The Small Business Owner's Guide to Taking a Vacation
As a small business owner you probably find it hard to justify taking a vacation. But owning a small business takes its toll on even the strongest person, so making time to relax is not just important, it’s essential.
And taking that time away from your business can be profitable. Without the pressure of the day-to-day work you can take time to consider new directions to take your business or new initiatives you can adopt.
Just take a look at Andy Wilson, founder of the Boston Duck Tours, a multi-million dollar company which was conceived of during a vacation in Memphis where he saw a bus travelling over land and water.
9 Tips to Taking a Vacation
You may feel that you business is going to fail if you take time away from it, but by planning ahead you can make sure you get the most out of your time away.
1. Predict Slow Times
Look at your sales for the last year and see when your quiet times are, or if you are a start-up look at industry spending trends. Plan trips around the quiet times, and when you have peers or employees available to support you.
2. Learn to Delegate, and Delegate Smarter
If you have a team around you; use them. When you delegate a task, document it. By taking time to write instructions, your team will have notes to refer to and will not need to call you on vacation.
3. Empower your Team Year-Round
Train your team ahead of time; don’t leave it to the last minute. By teaching your employees how to handle certain operations, long before you go on vacation, you’ll feel more comfortable knowing that they can handle the tasks while you’re away.
4. Appoint a Deputy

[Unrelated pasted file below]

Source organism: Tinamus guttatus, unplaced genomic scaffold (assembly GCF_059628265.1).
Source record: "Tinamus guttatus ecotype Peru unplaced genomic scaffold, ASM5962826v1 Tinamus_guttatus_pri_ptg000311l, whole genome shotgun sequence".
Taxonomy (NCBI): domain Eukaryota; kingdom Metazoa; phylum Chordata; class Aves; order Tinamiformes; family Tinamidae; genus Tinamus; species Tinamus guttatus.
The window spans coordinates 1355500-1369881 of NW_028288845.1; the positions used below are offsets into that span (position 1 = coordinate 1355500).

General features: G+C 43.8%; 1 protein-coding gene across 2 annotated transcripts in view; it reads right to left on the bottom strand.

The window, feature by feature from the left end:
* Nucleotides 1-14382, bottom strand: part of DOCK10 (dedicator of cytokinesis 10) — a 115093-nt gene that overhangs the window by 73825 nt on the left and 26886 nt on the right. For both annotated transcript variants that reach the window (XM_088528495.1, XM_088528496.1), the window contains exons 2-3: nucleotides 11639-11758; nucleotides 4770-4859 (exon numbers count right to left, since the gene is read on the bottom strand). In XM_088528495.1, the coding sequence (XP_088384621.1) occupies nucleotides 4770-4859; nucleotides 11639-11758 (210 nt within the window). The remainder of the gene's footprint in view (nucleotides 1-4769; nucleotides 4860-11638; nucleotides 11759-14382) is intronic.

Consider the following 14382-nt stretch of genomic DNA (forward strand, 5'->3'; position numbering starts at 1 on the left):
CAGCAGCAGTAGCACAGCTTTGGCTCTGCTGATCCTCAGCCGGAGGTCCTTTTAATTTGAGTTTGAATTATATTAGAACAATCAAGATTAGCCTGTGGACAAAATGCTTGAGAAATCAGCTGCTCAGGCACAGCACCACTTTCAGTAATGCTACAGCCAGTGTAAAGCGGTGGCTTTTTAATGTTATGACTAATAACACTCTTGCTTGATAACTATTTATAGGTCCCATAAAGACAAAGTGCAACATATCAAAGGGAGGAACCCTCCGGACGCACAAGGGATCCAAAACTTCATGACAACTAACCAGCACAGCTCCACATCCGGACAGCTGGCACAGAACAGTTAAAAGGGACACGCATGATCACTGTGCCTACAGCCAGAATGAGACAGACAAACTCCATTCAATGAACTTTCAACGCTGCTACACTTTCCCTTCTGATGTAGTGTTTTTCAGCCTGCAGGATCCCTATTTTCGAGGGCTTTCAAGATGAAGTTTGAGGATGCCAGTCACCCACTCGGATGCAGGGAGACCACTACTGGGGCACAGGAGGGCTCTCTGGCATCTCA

Although it is important to share-out responsibilities among your team of employees, it is also important to appoint a deputy, who your employees can turn to for decisions. This will mean you will only be contacted in an emergency.
If you don’t have a team around you, look at using trusted peers to deal with any emergencies in your absence.
5. Notify Customers
Start notifying your clients of your vacation dates as soon as you can. This will give them an opportunity to schedule appointments accordingly and understand who they will be able to turn to, in your absence.
Try to notify every client individually at first, then add a note to your email signalling the dates you will be away.
6. Clear your Schedule Early
Aim to finish all projects two days before you go on vacation. This will give you some time to play with if you run over and will give you time to check your arrangements for cover and checking your clients are ok.
If it looks as if you will not have time to finish a project, contact your client as soon as possible in order to renegotiate the due date. The more notice you provide, the more likely they will be open to negotiations.
7. Plan Ahead when Pitching New Business
Make it clear when pitching to new clients that you have commitments and are unable to take on new work until after a set date. Your client will appreciate your honesty and you’ll avoid the stress of trying to squeeze one last project in, before you take off on vacation.
8. Turn on your Out of Office
Do your last minute checks: email out-of-office, a message on your voicemail, a message on your social media, and a note on your website. In each notification encourage clients to contact your team (if you have one) and inform them when you will return from vacation.
9. Don’t Check–In too Often
Make a decision before you go if you are going to check your email and voicemail while you are away. If you are going to check-in, decide a time and amount of time you will do it. Once you are on vacation, make sure you stick to those times. There’s no use returning from a vacation you spent working, it won’t be too refreshing.